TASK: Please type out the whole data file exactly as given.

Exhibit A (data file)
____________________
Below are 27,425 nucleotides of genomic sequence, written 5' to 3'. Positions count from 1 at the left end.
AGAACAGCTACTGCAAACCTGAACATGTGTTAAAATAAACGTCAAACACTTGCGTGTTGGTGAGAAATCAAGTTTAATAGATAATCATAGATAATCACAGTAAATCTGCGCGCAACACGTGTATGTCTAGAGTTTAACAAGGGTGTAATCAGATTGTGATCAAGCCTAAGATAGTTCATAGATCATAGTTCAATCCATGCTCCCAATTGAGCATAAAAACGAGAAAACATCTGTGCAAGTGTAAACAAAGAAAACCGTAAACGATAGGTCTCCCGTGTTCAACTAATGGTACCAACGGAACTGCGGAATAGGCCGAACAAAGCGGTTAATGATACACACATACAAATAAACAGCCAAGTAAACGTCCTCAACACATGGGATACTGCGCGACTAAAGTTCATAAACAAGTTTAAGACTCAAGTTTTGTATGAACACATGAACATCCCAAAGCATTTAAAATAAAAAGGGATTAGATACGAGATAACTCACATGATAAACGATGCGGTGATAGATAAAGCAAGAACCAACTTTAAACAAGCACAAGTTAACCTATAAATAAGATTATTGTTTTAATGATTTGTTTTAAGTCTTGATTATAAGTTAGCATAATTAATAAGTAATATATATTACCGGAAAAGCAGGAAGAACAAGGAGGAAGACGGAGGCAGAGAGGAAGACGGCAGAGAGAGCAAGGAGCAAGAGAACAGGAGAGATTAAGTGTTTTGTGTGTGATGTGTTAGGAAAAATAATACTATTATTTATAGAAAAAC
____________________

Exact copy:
Below are 27,425 nucleotides of genomic sequence, written 5' to 3'. Positions count from 1 at the left end.
AGAACAGCTACTGCAAACCTGAACATGTGTTAAAATAAACGTCAAACACTTGCGTGTTGGTGAGAAATCAAGTTTAATAGATAATCATAGATAATCACAGTAAATCTGCGCGCAACACGTGTATGTCTAGAGTTTAACAAGGGTGTAATCAGATTGTGATCAAGCCTAAGATAGTTCATAGATCATAGTTCAATCCATGCTCCCAATTGAGCATAAAAACGAGAAAACATCTGTGCAAGTGTAAACAAAGAAAACCGTAAACGATAGGTCTCCCGTGTTCAACTAATGGTACCAACGGAACTGCGGAATAGGCCGAACAAAGCGGTTAATGATACACACATACAAATAAACAGCCAAGTAAACGTCCTCAACACATGGGATACTGCGCGACTAAAGTTCATAAACAAGTTTAAGACTCAAGTTTTGTATGAACACATGAACATCCCAAAGCATTTAAAATAAAAAGGGATTAGATACGAGATAACTCACATGATAAACGATGCGGTGATAGATAAAGCAAGAACCAACTTTAAACAAGCACAAGTTAACCTATAAATAAGATTATTGTTTTAATGATTTGTTTTAAGTCTTGATTATAAGTTAGCATAATTAATAAGTAATATATATTACCGGAAAAGCAGGAAGAACAAGGAGGAAGACGGAGGCAGAGAGGAAGACGGCAGAGAGAGCAAGGAGCAAGAGAACAGGAGAGATTAAGTGTTTTGTGTGTGATGTGTTAGGAAAAATAATACTATTATTTATAGAAAAAC